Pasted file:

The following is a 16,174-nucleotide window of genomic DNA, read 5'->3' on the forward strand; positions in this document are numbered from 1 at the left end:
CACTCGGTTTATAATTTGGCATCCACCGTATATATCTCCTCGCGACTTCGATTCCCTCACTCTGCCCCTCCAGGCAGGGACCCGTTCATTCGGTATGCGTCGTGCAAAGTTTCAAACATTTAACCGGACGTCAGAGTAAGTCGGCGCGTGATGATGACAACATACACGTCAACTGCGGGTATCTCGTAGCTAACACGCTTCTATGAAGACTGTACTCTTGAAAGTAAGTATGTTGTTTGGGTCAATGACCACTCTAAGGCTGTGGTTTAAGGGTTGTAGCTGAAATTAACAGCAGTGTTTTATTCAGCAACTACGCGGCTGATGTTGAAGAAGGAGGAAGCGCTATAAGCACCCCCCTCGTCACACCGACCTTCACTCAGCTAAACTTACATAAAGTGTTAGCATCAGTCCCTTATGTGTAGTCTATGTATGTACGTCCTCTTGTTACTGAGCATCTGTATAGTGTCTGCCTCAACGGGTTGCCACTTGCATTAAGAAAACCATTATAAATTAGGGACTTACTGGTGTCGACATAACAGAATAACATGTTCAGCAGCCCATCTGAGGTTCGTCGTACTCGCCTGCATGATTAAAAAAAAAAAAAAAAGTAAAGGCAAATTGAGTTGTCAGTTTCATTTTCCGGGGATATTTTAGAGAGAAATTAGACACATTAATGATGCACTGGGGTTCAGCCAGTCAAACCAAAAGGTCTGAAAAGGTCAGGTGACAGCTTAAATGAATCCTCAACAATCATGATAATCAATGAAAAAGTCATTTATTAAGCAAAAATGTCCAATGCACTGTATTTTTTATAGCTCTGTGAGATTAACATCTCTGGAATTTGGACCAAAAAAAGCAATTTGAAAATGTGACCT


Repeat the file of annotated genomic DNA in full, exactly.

The following is a 16,174-nucleotide window of genomic DNA, read 5'->3' on the forward strand; positions in this document are numbered from 1 at the left end:
CACTCGGTTTATAATTTGGCATCCACCGTATATATCTCCTCGCGACTTCGATTCCCTCACTCTGCCCCTCCAGGCAGGGACCCGTTCATTCGGTATGCGTCGTGCAAAGTTTCAAACATTTAACCGGACGTCAGAGTAAGTCGGCGCGTGATGATGACAACATACACGTCAACTGCGGGTATCTCGTAGCTAACACGCTTCTATGAAGACTGTACTCTTGAAAGTAAGTATGTTGTTTGGGTCAATGACCACTCTAAGGCTGTGGTTTAAGGGTTGTAGCTGAAATTAACAGCAGTGTTTTATTCAGCAACTACGCGGCTGATGTTGAAGAAGGAGGAAGCGCTATAAGCACCCCCCTCGTCACACCGACCTTCACTCAGCTAAACTTACATAAAGTGTTAGCATCAGTCCCTTATGTGTAGTCTATGTATGTACGTCCTCTTGTTACTGAGCATCTGTATAGTGTCTGCCTCAACGGGTTGCCACTTGCATTAAGAAAACCATTATAAATTAGGGACTTACTGGTGTCGACATAACAGAATAACATGTTCAGCAGCCCATCTGAGGTTCGTCGTACTCGCCTGCATGATTAAAAAAAAAAAAAAAAGTAAAGGCAAATTGAGTTGTCAGTTTCATTTTCCGGGGATATTTTAGAGAGAAATTAGACACATTAATGATGCACTGGGGTTCAGCCAGTCAAACCAAAAGGTCTGAAAAGGTCAGGTGACAGCTTAAATGAATCCTCAACAATCATGATAATCAATGAAAAAGTCATTTATTAAGCAAAAATGTCCAATGCACTGTATTTTTTATAGCTCTGTGAGATTAACATCTCTGGAATTTGGACCAAAAAAAGCAATTTGAAAATGTGACCT